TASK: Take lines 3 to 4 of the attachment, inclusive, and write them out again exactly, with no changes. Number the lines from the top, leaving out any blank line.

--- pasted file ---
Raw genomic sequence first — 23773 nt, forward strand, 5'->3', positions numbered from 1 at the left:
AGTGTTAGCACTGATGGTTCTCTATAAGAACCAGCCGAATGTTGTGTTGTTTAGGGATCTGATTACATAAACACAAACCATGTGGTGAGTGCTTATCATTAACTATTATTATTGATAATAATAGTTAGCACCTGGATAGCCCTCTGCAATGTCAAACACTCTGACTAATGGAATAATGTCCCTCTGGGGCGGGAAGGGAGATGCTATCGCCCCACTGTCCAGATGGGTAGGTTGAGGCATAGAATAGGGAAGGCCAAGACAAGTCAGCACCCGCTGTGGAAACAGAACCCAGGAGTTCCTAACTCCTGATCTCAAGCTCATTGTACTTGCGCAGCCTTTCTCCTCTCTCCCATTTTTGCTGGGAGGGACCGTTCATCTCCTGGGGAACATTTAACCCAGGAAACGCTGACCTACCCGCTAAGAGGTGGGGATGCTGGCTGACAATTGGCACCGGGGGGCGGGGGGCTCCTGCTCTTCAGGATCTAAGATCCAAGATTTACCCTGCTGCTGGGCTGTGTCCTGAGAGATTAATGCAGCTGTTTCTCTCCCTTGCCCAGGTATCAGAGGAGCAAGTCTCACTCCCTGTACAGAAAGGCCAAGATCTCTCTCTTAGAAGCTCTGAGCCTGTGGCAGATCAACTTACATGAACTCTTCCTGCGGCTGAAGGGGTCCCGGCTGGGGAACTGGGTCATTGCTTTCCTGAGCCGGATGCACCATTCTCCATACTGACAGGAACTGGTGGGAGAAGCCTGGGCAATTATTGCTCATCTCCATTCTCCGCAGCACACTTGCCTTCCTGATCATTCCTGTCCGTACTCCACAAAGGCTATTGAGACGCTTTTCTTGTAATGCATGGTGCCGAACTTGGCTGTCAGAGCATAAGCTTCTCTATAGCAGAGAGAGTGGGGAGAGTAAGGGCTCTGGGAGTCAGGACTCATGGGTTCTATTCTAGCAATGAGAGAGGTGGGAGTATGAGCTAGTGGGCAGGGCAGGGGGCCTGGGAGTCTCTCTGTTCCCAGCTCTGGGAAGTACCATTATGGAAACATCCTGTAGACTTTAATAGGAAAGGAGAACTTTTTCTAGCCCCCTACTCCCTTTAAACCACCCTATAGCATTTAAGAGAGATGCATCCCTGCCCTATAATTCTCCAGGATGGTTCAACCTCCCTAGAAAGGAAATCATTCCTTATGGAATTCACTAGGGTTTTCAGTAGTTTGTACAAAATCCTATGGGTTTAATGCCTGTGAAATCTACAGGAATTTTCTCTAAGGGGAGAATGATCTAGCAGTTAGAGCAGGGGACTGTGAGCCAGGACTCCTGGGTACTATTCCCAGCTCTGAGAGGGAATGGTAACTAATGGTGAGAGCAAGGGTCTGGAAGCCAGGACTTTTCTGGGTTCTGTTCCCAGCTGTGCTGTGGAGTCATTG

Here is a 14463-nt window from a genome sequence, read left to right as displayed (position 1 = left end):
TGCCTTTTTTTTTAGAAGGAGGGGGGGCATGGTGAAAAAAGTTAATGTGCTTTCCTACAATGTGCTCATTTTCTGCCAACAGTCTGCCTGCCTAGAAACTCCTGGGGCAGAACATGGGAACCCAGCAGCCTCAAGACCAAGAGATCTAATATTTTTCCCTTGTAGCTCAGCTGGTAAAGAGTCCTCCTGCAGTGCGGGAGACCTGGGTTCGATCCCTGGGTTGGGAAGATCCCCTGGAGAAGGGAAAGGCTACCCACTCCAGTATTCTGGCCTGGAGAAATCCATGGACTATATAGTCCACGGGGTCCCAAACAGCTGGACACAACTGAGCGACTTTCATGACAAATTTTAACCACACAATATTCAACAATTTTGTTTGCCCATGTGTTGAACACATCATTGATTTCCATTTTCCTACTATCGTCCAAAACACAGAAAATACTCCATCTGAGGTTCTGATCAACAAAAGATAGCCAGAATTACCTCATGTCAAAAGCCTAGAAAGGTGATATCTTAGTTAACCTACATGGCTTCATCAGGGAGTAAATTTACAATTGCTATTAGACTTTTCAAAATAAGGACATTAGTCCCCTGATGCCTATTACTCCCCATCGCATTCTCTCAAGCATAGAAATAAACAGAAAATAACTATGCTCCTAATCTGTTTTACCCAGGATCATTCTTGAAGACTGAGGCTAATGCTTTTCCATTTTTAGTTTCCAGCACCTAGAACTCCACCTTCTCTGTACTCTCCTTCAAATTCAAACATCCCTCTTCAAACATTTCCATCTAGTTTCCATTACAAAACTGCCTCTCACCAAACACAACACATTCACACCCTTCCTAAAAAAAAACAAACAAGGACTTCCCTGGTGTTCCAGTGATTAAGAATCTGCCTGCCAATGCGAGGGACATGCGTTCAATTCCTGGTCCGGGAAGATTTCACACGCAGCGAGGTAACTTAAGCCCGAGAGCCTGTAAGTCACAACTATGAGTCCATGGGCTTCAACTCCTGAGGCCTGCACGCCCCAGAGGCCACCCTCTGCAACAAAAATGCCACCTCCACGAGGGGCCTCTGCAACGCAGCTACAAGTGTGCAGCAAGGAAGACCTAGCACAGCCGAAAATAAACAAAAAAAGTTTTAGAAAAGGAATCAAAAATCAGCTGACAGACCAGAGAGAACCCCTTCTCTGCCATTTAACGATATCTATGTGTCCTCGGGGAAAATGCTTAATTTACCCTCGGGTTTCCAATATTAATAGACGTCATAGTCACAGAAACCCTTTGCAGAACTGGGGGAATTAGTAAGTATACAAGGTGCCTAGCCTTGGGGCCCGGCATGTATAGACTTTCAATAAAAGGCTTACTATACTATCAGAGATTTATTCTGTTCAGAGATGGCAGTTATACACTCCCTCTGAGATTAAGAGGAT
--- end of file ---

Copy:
Here is a 14463-nt window from a genome sequence, read left to right as displayed (position 1 = left end):
TGCCTTTTTTTTTAGAAGGAGGGGGGGCATGGTGAAAAAAGTTAATGTGCTTTCCTACAATGTGCTCATTTTCTGCCAACAGTCTGCCTGCCTAGAAACTCCTGGGGCAGAACATGGGAACCCAGCAGCCTCAAGACCAAGAGATCTAATATTTTTCCCTTGTAGCTCAGCTGGTAAAGAGTCCTCCTGCAGTGCGGGAGACCTGGGTTCGATCCCTGGGTTGGGAAGATCCCCTGGAGAAGGGAAAGGCTACCCACTCCAGTATTCTGGCCTGGAGAAATCCATGGACTATATAGTCCACGGGGTCCCAAACAGCTGGACACAACTGAGCGACTTTCATGACAAATTTTAACCACACAATATTCAACAATTTTGTTTGCCCATGTGTTGAACACATCATTGATTTCCATTTTCCTACTATCGTCCAAAACACAGAAAATACTCCATCTGAGGTTCTGATCAACAAAAGATAGCCAGAATTACCTCATGTCAAAAGCCTAGAAAGGTGATATCTTAGTTAACCTACATGGCTTCATCAGGGAGTAAATTTACAATTGCTATTAGACTTTTCAAAATAAGGACATTAGTCCCCTGATGCCTATTACTCCCCATCGCATTCTCTCAAGCATAGAAATAAACAGAAAATAACTATGCTCCTAATCTGTTTTACCCAGGATCATTCTTGAAGACTGAGGCTAATGCTTTTCCATTTTTAGTTTCCAGCACCTAGAACTCCACCTTCTCTGTACTCTCCTTCAAATTCAAACATCCCTCTTCAAACATTTCCATCTAGTTTCCATTACAAAACTGCCTCTCACCAAACACAACACATTCACACCCTTCCTAAAAAAAAACAAACAAGGACTTCCCTGGTGTTCCAGTGATTAAGAATCTGCCTGCCAATGCGAGGGACATGCGTTCAATTCCTGGTCCGGGAAGATTTCACACGCAGCGAGGTAACTTAAGCCCGAGAGCCTGTAAGTCACAACTATGAGTCCATGGGCTTCAACTCCTGAGGCCTGCACGCCCCAGAGGCCACCCTCTGCAACAAAAATGCCACCTCCACGAGGGGCCTCTGCAACGCAGCTACAAGTGTGCAGCAAGGAAGACCTAGCACAGCCGAAAATAAACAAAAAAAGTTTTAGAAAAGGAATCAAAAATCAGCTGACAGACCAGAGAGAACCCCTTCTCTGCCATTTAACGATATCTATGTGTCCTCGGGGAAAATGCTTAATTTACCCTCGGGTTTCCAATATTAATAGACGTCATAGTCACAGAAACCCTTTGCAGAACTGGGGGAATTAGTAAGTATACAAGGTGCCTAGCCTTGGGGCCCGGCATGTATAGACTTTCAATAAAAGGCTTACTATACTATCAGAGATTTATTCTGTTCAGAGATGGCAGTTATACACTCCCTCTGAGATTAAGAGGAT